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Visualization Techniques: A Guide to Unlocking Your Ultimate Performance Potential

As children, we were always taught to use our imaginations when we were playing. How often do you remember creating vivid worlds that felt so realistic with your friends? This is what Corbin (1972) would define as visualization or the “repetition of a task, without observable movement, with the specific intent of learning”. Visualization (which is also called imagery) is simply using your imagination as a mental training.  However, as we got older this skill was covered by other skills within our brain. The use it or lose it principle can be applied to our imagination, and relearning how to apply it to sports can enhance your athletic potential and abilities. 

Several studies have shown the benefits of using imagery and how it plays a role in athletic performance. Visualization for athletic performances dates back over 100 years. One of the strongest early models came from Bioinformational Theory back in the 1970s, which has been validated by modern neuroimaging techniques (Lang, 1977,1979). Lang’s Bioinformational Theory has made the hypothesis that the mental responses from an imagery script are functionally equivalent in the brain. Meaning, visualization is a way of creating mental reps for several skills. In addition, modern day imaging has shown that when practicing skills, visualization uses the same neural pathways in the brain, minus the motor cortex which executes the physical skill (Decety,1996). Visualization has been a go-to skill for both Olympic athletes and coaches to utilize during their training (Jowdy et al., 1989).  Michael Phelps was an avid user of imagery and mentioned that visualization was almost videotape running through his head.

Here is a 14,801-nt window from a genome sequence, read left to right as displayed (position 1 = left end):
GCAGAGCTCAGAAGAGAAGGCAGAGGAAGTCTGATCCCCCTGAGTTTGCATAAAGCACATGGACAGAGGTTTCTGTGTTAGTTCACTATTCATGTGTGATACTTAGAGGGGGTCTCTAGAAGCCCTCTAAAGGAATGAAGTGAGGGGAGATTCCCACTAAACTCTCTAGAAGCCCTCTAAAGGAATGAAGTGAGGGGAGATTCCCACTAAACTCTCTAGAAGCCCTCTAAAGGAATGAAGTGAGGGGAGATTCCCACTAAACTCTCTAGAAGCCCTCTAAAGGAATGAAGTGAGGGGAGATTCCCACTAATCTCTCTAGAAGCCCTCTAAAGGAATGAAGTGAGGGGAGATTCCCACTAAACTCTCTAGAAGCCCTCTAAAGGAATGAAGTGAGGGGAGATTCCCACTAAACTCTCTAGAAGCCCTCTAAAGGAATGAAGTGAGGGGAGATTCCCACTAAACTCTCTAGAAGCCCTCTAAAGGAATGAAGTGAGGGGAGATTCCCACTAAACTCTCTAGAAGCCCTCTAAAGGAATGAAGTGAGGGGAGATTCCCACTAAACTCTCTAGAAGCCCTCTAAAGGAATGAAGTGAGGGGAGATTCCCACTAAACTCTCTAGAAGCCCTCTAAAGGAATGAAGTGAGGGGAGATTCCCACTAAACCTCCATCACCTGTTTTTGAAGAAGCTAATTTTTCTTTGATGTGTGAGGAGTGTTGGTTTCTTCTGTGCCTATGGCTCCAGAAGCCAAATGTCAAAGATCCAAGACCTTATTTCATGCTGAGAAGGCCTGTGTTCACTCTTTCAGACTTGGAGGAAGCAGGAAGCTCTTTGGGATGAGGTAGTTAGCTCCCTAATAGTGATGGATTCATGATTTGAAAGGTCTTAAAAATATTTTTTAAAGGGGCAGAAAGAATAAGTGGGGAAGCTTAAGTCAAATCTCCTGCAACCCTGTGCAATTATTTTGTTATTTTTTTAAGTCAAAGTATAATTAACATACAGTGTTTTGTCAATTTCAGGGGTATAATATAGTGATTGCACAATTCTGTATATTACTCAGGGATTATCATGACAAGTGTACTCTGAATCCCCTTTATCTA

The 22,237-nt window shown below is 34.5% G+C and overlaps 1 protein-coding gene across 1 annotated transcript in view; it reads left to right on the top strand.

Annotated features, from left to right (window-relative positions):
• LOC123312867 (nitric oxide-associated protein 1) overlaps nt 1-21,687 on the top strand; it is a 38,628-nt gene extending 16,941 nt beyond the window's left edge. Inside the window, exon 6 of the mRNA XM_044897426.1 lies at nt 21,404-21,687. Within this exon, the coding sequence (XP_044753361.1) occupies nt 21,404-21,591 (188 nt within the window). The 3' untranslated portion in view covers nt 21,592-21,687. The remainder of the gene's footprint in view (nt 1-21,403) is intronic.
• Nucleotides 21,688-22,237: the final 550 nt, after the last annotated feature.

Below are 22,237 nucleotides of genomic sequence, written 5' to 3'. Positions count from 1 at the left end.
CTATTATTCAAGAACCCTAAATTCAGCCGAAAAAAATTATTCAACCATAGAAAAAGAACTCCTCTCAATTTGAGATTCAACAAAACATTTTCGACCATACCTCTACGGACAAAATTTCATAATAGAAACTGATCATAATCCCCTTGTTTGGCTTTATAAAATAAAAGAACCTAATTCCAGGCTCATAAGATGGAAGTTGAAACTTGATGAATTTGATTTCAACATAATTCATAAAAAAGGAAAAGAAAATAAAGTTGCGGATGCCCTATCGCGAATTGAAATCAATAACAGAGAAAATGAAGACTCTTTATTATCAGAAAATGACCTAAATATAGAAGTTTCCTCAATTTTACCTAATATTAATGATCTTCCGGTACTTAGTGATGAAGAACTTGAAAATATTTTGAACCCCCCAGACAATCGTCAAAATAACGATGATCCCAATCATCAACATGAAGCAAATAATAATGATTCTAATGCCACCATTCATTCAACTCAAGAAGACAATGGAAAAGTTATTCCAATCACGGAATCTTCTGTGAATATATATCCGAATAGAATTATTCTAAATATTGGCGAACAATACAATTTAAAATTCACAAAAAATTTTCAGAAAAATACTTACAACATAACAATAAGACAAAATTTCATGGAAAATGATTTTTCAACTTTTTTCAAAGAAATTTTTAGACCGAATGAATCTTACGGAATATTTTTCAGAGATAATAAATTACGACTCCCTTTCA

This article will cover four ways to use visualization:

  • Skill Development
  • Building Confidence
  • Motivation
  • Energy Management

SKILL DEVELOPMENT

One of the easiest ways to use visualization is for skill development. Indeed, imagery can be used to create new strategies, solve-problems or practice existing skills when physical practice time is limited (Munroe-Chandler & Morris, 2011). This also includes time outside of the weightroom. In 2018, a meta-analysis done by Paravlic et al., found that athletes who performed motor imagery to practice muscular voluntary contractions (MVS) increased their MVS greater than the no-exercise group, but less than those who were in the weight room regularly. 

Apolo Ohno, the most decorated winter Olympian in US history, was known for breaking a sweat during his visualization practices. Ohno was an avid user of imagery in his mental training and  had this to say about his visualization practice: